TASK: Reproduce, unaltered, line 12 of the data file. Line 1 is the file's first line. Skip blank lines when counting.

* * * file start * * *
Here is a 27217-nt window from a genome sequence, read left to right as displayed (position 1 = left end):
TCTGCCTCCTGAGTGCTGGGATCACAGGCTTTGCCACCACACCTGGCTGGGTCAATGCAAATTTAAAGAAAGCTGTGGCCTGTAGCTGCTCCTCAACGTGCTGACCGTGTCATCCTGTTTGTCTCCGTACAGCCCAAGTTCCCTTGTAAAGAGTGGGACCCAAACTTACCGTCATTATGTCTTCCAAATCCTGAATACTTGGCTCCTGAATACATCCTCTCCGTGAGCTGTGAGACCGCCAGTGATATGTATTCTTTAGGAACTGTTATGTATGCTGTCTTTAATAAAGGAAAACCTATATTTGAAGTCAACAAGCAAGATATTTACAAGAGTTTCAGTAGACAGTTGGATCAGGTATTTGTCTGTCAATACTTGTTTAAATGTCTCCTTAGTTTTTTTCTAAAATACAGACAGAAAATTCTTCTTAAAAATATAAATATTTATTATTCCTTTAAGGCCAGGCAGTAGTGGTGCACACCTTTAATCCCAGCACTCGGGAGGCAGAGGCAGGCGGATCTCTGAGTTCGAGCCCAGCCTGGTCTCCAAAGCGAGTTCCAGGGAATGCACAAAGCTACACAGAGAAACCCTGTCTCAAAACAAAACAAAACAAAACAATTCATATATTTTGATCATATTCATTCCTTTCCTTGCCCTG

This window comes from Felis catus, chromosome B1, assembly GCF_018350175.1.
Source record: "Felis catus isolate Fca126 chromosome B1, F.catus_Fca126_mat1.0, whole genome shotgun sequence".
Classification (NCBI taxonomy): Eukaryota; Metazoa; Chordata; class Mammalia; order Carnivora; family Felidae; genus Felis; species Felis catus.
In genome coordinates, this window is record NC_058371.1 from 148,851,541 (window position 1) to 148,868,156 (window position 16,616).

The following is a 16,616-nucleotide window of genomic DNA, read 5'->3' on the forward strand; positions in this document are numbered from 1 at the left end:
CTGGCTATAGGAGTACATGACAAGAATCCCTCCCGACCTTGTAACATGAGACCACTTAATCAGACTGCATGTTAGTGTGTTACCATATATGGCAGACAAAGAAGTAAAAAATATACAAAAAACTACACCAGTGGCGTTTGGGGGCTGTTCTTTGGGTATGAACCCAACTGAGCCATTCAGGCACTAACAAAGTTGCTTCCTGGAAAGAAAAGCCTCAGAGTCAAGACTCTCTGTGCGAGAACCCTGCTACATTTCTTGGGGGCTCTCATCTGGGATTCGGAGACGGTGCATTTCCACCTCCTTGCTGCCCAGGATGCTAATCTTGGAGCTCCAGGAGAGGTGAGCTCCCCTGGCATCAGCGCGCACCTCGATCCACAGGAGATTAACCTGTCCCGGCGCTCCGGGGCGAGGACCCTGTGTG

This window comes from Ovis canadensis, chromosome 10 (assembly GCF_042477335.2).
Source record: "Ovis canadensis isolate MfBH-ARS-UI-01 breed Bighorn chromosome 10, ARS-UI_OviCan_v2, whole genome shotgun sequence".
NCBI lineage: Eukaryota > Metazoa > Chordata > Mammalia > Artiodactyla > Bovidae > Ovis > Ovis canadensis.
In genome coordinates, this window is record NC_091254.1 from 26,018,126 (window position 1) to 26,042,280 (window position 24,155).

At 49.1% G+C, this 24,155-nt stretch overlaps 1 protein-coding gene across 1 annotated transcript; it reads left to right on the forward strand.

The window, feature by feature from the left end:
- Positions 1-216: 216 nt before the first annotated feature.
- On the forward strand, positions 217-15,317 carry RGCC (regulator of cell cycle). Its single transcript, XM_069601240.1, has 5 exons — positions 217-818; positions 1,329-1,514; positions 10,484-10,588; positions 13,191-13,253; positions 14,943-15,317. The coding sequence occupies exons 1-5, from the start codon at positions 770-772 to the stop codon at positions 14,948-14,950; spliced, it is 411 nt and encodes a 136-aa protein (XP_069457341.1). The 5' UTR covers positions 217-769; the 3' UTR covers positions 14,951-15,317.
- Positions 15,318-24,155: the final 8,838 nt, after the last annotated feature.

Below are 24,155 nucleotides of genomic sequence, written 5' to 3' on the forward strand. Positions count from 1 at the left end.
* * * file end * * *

In genome coordinates, this window is record NC_091254.1 from 26,018,126 (window position 1) to 26,042,280 (window position 24,155).